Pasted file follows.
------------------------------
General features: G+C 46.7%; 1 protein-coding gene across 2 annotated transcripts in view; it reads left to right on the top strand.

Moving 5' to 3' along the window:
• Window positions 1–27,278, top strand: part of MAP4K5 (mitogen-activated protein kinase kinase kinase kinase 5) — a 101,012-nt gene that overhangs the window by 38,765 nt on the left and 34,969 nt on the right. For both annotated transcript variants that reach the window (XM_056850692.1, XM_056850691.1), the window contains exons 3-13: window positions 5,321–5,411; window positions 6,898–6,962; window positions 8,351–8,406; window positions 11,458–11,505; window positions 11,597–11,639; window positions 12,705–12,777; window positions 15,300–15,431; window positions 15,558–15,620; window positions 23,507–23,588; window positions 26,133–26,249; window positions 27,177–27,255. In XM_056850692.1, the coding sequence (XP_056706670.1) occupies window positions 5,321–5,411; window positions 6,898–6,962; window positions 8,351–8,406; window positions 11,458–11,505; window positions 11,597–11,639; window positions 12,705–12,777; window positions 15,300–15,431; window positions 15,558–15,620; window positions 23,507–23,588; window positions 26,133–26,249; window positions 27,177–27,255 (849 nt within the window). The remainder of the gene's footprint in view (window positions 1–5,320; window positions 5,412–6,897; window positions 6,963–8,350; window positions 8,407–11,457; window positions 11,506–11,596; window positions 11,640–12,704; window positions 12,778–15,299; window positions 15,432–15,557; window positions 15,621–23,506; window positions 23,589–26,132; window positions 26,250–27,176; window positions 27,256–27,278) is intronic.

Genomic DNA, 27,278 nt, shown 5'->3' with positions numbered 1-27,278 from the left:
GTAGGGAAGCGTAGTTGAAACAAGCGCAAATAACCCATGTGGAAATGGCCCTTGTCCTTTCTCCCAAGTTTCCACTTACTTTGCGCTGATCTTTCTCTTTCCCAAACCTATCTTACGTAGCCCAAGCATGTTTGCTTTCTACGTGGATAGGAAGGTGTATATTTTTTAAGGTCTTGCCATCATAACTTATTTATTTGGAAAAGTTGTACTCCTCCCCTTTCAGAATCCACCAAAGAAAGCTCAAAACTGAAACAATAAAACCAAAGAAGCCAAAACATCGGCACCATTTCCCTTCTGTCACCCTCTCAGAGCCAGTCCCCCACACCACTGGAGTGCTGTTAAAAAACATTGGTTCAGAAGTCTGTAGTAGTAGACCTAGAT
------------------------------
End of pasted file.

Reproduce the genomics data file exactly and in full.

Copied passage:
General features: G+C 46.7%; 1 protein-coding gene across 2 annotated transcripts in view; it reads left to right on the top strand.

Moving 5' to 3' along the window:
• Window positions 1–27,278, top strand: part of MAP4K5 (mitogen-activated protein kinase kinase kinase kinase 5) — a 101,012-nt gene that overhangs the window by 38,765 nt on the left and 34,969 nt on the right. For both annotated transcript variants that reach the window (XM_056850692.1, XM_056850691.1), the window contains exons 3-13: window positions 5,321–5,411; window positions 6,898–6,962; window positions 8,351–8,406; window positions 11,458–11,505; window positions 11,597–11,639; window positions 12,705–12,777; window positions 15,300–15,431; window positions 15,558–15,620; window positions 23,507–23,588; window positions 26,133–26,249; window positions 27,177–27,255. In XM_056850692.1, the coding sequence (XP_056706670.1) occupies window positions 5,321–5,411; window positions 6,898–6,962; window positions 8,351–8,406; window positions 11,458–11,505; window positions 11,597–11,639; window positions 12,705–12,777; window positions 15,300–15,431; window positions 15,558–15,620; window positions 23,507–23,588; window positions 26,133–26,249; window positions 27,177–27,255 (849 nt within the window). The remainder of the gene's footprint in view (window positions 1–5,320; window positions 5,412–6,897; window positions 6,963–8,350; window positions 8,407–11,457; window positions 11,506–11,596; window positions 11,640–12,704; window positions 12,778–15,299; window positions 15,432–15,557; window positions 15,621–23,506; window positions 23,589–26,132; window positions 26,250–27,176; window positions 27,256–27,278) is intronic.

Genomic DNA, 27,278 nt, shown 5'->3' with positions numbered 1-27,278 from the left:
GTAGGGAAGCGTAGTTGAAACAAGCGCAAATAACCCATGTGGAAATGGCCCTTGTCCTTTCTCCCAAGTTTCCACTTACTTTGCGCTGATCTTTCTCTTTCCCAAACCTATCTTACGTAGCCCAAGCATGTTTGCTTTCTACGTGGATAGGAAGGTGTATATTTTTTAAGGTCTTGCCATCATAACTTATTTATTTGGAAAAGTTGTACTCCTCCCCTTTCAGAATCCACCAAAGAAAGCTCAAAACTGAAACAATAAAACCAAAGAAGCCAAAACATCGGCACCATTTCCCTTCTGTCACCCTCTCAGAGCCAGTCCCCCACACCACTGGAGTGCTGTTAAAAAACATTGGTTCAGAAGTCTGTAGTAGTAGACCTAGAT